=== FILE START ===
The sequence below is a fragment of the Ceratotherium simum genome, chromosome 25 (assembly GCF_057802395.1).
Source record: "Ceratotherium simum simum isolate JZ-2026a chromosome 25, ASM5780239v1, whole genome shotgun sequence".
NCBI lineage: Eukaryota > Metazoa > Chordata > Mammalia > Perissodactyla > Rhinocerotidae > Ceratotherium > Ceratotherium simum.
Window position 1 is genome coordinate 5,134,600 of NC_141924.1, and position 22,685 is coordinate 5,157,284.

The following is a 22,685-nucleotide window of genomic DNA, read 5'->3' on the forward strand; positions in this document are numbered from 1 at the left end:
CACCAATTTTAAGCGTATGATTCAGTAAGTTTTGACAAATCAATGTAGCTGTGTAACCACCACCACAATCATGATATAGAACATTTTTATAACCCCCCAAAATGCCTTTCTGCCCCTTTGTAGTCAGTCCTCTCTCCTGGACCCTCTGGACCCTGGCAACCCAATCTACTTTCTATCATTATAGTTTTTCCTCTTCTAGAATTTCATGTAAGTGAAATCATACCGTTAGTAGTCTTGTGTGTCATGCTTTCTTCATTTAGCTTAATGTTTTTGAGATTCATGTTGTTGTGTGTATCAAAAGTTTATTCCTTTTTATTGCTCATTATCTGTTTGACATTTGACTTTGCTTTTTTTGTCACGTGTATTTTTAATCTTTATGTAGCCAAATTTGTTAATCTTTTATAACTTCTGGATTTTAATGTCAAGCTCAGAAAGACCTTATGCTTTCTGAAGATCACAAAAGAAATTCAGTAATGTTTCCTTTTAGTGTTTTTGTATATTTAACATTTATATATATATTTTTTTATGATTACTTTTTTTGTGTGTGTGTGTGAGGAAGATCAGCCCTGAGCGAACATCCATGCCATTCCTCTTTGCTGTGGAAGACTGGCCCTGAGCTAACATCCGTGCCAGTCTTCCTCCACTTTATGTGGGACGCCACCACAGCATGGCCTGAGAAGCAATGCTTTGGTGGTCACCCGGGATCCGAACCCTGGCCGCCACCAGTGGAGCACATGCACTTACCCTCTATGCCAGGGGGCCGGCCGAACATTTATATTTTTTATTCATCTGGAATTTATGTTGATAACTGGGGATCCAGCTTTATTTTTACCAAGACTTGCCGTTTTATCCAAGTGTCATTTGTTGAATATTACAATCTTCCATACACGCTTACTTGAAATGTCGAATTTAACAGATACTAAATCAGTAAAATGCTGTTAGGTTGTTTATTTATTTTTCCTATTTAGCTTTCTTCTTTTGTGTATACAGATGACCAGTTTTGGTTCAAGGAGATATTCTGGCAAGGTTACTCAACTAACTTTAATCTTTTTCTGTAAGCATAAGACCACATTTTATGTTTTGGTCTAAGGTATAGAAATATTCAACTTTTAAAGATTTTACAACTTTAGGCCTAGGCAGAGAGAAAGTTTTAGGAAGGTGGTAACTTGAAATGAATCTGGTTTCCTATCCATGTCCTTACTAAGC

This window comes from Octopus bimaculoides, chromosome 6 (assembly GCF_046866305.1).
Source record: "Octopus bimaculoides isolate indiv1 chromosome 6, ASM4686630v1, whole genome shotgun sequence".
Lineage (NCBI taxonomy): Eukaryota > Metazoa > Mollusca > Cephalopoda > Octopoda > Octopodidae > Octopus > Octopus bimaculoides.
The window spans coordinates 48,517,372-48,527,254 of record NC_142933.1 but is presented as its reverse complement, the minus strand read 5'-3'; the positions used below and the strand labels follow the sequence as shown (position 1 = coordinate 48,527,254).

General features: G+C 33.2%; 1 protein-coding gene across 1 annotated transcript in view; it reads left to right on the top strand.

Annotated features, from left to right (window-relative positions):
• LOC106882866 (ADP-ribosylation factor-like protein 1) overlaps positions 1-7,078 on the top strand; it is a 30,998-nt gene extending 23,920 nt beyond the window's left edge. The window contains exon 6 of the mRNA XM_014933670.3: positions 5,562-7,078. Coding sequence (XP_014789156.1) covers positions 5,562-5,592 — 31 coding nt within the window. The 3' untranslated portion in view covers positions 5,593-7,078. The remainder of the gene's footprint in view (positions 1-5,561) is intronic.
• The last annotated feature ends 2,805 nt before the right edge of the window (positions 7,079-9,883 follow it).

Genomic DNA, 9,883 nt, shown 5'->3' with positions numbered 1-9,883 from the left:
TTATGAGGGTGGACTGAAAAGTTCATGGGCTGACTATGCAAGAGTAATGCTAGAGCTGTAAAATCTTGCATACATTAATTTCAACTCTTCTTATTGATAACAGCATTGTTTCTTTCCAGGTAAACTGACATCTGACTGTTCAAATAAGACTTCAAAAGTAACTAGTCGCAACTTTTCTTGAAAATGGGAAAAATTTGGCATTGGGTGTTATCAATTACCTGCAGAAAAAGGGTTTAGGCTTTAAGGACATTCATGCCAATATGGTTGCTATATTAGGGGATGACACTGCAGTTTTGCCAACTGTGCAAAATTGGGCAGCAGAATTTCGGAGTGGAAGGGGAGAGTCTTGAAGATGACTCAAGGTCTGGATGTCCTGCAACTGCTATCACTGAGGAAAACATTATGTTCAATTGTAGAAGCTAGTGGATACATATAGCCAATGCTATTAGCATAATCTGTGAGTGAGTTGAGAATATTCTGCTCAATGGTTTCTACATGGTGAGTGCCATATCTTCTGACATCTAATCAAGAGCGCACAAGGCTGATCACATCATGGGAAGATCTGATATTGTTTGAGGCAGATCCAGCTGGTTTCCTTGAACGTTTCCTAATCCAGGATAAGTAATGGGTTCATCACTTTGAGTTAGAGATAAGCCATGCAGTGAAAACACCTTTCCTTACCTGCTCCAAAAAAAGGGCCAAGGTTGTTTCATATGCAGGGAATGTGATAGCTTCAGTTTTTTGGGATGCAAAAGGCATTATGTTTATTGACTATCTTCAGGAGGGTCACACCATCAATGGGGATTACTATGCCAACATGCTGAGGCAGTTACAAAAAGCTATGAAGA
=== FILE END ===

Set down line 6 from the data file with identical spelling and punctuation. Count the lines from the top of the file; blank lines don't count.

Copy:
CACCAATTTTAAGCGTATGATTCAGTAAGTTTTGACAAATCAATGTAGCTGTGTAACCACCACCACAATCATGATATAGAACATTTTTATAACCCCCCAAAATGCCTTTCTGCCCCTTTGTAGTCAGTCCTCTCTCCTGGACCCTCTGGACCCTGGCAACCCAATCTACTTTCTATCATTATAGTTTTTCCTCTTCTAGAATTTCATGTAAGTGAAATCATACCGTTAGTAGTCTTGTGTGTCATGCTTTCTTCATTTAGCTTAATGTTTTTGAGATTCATGTTGTTGTGTGTATCAAAAGTTTATTCCTTTTTATTGCTCATTATCTGTTTGACATTTGACTTTGCTTTTTTTGTCACGTGTATTTTTAATCTTTATGTAGCCAAATTTGTTAATCTTTTATAACTTCTGGATTTTAATGTCAAGCTCAGAAAGACCTTATGCTTTCTGAAGATCACAAAAGAAATTCAGTAATGTTTCCTTTTAGTGTTTTTGTATATTTAACATTTATATATATATTTTTTTATGATTACTTTTTTTGTGTGTGTGTGTGAGGAAGATCAGCCCTGAGCGAACATCCATGCCATTCCTCTTTGCTGTGGAAGACTGGCCCTGAGCTAACATCCGTGCCAGTCTTCCTCCACTTTATGTGGGACGCCACCACAGCATGGCCTGAGAAGCAATGCTTTGGTGGTCACCCGGGATCCGAACCCTGGCCGCCACCAGTGGAGCACATGCACTTACCCTCTATGCCAGGGGGCCGGCCGAACATTTATATTTTTTATTCATCTGGAATTTATGTTGATAACTGGGGATCCAGCTTTATTTTTACCAAGACTTGCCGTTTTATCCAAGTGTCATTTGTTGAATATTACAATCTTCCATACACGCTTACTTGAAATGTCGAATTTAACAGATACTAAATCAGTAAAATGCTGTTAGGTTGTTTATTTATTTTTCCTATTTAGCTTTCTTCTTTTGTGTATACAGATGACCAGTTTTGGTTCAAGGAGATATTCTGGCAAGGTTACTCAACTAACTTTAATCTTTTTCTGTAAGCATAAGACCACATTTTATGTTTTGGTCTAAGGTATAGAAATATTCAACTTTTAAAGATTTTACAACTTTAGGCCTAGGCAGAGAGAAAGTTTTAGGAAGGTGGTAACTTGAAATGAATCTGGTTTCCTATCCATGTCCTTACTAAGC